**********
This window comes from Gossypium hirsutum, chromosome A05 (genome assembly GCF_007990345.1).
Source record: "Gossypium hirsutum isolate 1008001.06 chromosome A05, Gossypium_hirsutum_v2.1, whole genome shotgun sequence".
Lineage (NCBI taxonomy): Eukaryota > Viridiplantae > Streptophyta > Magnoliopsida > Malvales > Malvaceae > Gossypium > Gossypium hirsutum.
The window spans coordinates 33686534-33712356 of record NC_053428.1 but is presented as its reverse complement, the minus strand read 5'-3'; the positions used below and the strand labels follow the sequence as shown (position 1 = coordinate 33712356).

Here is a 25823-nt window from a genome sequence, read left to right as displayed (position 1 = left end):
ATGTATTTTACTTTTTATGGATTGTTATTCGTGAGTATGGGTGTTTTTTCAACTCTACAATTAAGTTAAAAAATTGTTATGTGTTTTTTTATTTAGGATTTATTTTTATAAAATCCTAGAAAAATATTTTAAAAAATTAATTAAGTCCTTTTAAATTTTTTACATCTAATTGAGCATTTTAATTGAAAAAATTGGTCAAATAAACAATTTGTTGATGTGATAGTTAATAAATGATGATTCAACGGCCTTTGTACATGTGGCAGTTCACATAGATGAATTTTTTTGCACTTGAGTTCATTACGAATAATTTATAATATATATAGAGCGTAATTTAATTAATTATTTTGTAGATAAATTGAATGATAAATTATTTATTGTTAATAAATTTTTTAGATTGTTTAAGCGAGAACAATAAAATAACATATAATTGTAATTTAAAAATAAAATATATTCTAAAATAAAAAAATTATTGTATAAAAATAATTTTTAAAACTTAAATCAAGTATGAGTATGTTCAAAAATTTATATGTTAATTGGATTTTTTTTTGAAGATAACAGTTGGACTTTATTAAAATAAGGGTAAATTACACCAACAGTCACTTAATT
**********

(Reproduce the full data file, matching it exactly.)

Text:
This window comes from Gossypium hirsutum, chromosome A05 (genome assembly GCF_007990345.1).
Source record: "Gossypium hirsutum isolate 1008001.06 chromosome A05, Gossypium_hirsutum_v2.1, whole genome shotgun sequence".
Lineage (NCBI taxonomy): Eukaryota > Viridiplantae > Streptophyta > Magnoliopsida > Malvales > Malvaceae > Gossypium > Gossypium hirsutum.
The window spans coordinates 33686534-33712356 of record NC_053428.1 but is presented as its reverse complement, the minus strand read 5'-3'; the positions used below and the strand labels follow the sequence as shown (position 1 = coordinate 33712356).

Here is a 25823-nt window from a genome sequence, read left to right as displayed (position 1 = left end):
ATGTATTTTACTTTTTATGGATTGTTATTCGTGAGTATGGGTGTTTTTTCAACTCTACAATTAAGTTAAAAAATTGTTATGTGTTTTTTTATTTAGGATTTATTTTTATAAAATCCTAGAAAAATATTTTAAAAAATTAATTAAGTCCTTTTAAATTTTTTACATCTAATTGAGCATTTTAATTGAAAAAATTGGTCAAATAAACAATTTGTTGATGTGATAGTTAATAAATGATGATTCAACGGCCTTTGTACATGTGGCAGTTCACATAGATGAATTTTTTTGCACTTGAGTTCATTACGAATAATTTATAATATATATAGAGCGTAATTTAATTAATTATTTTGTAGATAAATTGAATGATAAATTATTTATTGTTAATAAATTTTTTAGATTGTTTAAGCGAGAACAATAAAATAACATATAATTGTAATTTAAAAATAAAATATATTCTAAAATAAAAAAATTATTGTATAAAAATAATTTTTAAAACTTAAATCAAGTATGAGTATGTTCAAAAATTTATATGTTAATTGGATTTTTTTTTGAAGATAACAGTTGGACTTTATTAAAATAAGGGTAAATTACACCAACAGTCACTTAATT